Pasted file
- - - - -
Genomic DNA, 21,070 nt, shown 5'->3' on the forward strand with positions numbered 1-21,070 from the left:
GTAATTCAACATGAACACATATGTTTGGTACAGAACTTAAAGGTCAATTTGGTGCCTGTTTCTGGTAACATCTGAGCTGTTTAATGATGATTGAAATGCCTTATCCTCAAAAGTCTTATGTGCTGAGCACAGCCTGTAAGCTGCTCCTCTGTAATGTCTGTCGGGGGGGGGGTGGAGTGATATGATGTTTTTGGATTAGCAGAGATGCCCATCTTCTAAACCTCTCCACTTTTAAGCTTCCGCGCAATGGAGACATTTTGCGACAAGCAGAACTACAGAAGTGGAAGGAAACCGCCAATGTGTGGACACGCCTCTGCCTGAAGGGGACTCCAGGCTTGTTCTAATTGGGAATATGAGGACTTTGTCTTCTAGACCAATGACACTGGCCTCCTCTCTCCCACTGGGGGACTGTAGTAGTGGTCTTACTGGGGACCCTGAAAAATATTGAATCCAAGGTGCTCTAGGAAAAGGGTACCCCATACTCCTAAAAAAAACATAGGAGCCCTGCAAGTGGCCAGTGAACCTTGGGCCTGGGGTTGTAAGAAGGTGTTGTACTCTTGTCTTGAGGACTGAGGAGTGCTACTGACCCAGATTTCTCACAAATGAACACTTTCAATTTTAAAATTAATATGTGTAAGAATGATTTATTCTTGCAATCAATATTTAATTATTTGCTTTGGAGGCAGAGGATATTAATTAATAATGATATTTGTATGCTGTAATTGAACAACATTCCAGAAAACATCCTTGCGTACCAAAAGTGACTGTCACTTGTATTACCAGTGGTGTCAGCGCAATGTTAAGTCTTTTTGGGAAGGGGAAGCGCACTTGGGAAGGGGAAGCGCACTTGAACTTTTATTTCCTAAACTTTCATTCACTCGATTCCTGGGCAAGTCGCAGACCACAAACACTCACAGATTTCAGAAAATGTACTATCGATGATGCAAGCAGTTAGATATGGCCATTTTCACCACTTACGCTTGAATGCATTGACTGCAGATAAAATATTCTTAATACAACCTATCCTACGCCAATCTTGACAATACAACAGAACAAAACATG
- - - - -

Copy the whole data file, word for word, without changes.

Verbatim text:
Genomic DNA, 21,070 nt, shown 5'->3' on the forward strand with positions numbered 1-21,070 from the left:
GTAATTCAACATGAACACATATGTTTGGTACAGAACTTAAAGGTCAATTTGGTGCCTGTTTCTGGTAACATCTGAGCTGTTTAATGATGATTGAAATGCCTTATCCTCAAAAGTCTTATGTGCTGAGCACAGCCTGTAAGCTGCTCCTCTGTAATGTCTGTCGGGGGGGGGGTGGAGTGATATGATGTTTTTGGATTAGCAGAGATGCCCATCTTCTAAACCTCTCCACTTTTAAGCTTCCGCGCAATGGAGACATTTTGCGACAAGCAGAACTACAGAAGTGGAAGGAAACCGCCAATGTGTGGACACGCCTCTGCCTGAAGGGGACTCCAGGCTTGTTCTAATTGGGAATATGAGGACTTTGTCTTCTAGACCAATGACACTGGCCTCCTCTCTCCCACTGGGGGACTGTAGTAGTGGTCTTACTGGGGACCCTGAAAAATATTGAATCCAAGGTGCTCTAGGAAAAGGGTACCCCATACTCCTAAAAAAAACATAGGAGCCCTGCAAGTGGCCAGTGAACCTTGGGCCTGGGGTTGTAAGAAGGTGTTGTACTCTTGTCTTGAGGACTGAGGAGTGCTACTGACCCAGATTTCTCACAAATGAACACTTTCAATTTTAAAATTAATATGTGTAAGAATGATTTATTCTTGCAATCAATATTTAATTATTTGCTTTGGAGGCAGAGGATATTAATTAATAATGATATTTGTATGCTGTAATTGAACAACATTCCAGAAAACATCCTTGCGTACCAAAAGTGACTGTCACTTGTATTACCAGTGGTGTCAGCGCAATGTTAAGTCTTTTTGGGAAGGGGAAGCGCACTTGGGAAGGGGAAGCGCACTTGAACTTTTATTTCCTAAACTTTCATTCACTCGATTCCTGGGCAAGTCGCAGACCACAAACACTCACAGATTTCAGAAAATGTACTATCGATGATGCAAGCAGTTAGATATGGCCATTTTCACCACTTACGCTTGAATGCATTGACTGCAGATAAAATATTCTTAATACAACCTATCCTACGCCAATCTTGACAATACAACAGAACAAAACATG